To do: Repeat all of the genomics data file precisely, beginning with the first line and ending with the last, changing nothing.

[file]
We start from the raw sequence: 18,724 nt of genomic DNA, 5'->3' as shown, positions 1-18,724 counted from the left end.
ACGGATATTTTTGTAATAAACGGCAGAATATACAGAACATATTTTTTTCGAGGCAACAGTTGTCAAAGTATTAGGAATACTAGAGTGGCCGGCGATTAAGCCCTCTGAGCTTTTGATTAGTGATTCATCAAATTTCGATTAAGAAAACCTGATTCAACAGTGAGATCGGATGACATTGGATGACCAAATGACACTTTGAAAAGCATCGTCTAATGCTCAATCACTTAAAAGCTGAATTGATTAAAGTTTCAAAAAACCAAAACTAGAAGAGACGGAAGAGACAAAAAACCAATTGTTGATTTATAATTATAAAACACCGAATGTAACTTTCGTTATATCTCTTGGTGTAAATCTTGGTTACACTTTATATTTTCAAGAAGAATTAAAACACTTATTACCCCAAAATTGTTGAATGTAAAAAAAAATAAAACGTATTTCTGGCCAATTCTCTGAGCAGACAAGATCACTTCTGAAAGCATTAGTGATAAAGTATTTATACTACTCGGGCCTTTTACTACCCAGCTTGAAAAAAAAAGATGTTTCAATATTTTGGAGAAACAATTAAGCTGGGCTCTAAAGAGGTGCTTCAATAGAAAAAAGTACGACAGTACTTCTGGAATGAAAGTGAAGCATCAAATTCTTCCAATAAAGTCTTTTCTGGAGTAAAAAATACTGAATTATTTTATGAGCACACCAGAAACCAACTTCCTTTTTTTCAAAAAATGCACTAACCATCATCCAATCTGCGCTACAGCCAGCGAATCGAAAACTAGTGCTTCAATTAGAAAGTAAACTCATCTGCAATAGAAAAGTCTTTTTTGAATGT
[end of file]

We start from the raw sequence: 18,724 nt of genomic DNA, 5'->3' as shown, positions 1-18,724 counted from the left end.
ACGGATATTTTTGTAATAAACGGCAGAATATACAGAACATATTTTTTTCGAGGCAACAGTTGTCAAAGTATTAGGAATACTAGAGTGGCCGGCGATTAAGCCCTCTGAGCTTTTGATTAGTGATTCATCAAATTTCGATTAAGAAAACCTGATTCAACAGTGAGATCGGATGACATTGGATGACCAAATGACACTTTGAAAAGCATCGTCTAATGCTCAATCACTTAAAAGCTGAATTGATTAAAGTTTCAAAAAACCAAAACTAGAAGAGACGGAAGAGACAAAAAACCAATTGTTGATTTATAATTATAAAACACCGAATGTAACTTTCGTTATATCTCTTGGTGTAAATCTTGGTTACACTTTATATTTTCAAGAAGAATTAAAACACTTATTACCCCAAAATTGTTGAATGTAAAAAAAAATAAAACGTATTTCTGGCCAATTCTCTGAGCAGACAAGATCACTTCTGAAAGCATTAGTGATAAAGTATTTATACTACTCGGGCCTTTTACTACCCAGCTTGAAAAAAAAAGATGTTTCAATATTTTGGAGAAACAATTAAGCTGGGCTCTAAAGAGGTGCTTCAATAGAAAAAAGTACGACAGTACTTCTGGAATGAAAGTGAAGCATCAAATTCTTCCAATAAAGTCTTTTCTGGAGTAAAAAATACTGAATTATTTTATGAGCACACCAGAAACCAACTTCCTTTTTTTCAAAAAATGCACTAACCATCATCCAATCTGCGCTACAGCCAGCGAATCGAAAACTAGTGCTTCAATTAGAAAGTAAACTCATCTGCAATAGAAAAGTCTTTTTTGAATGT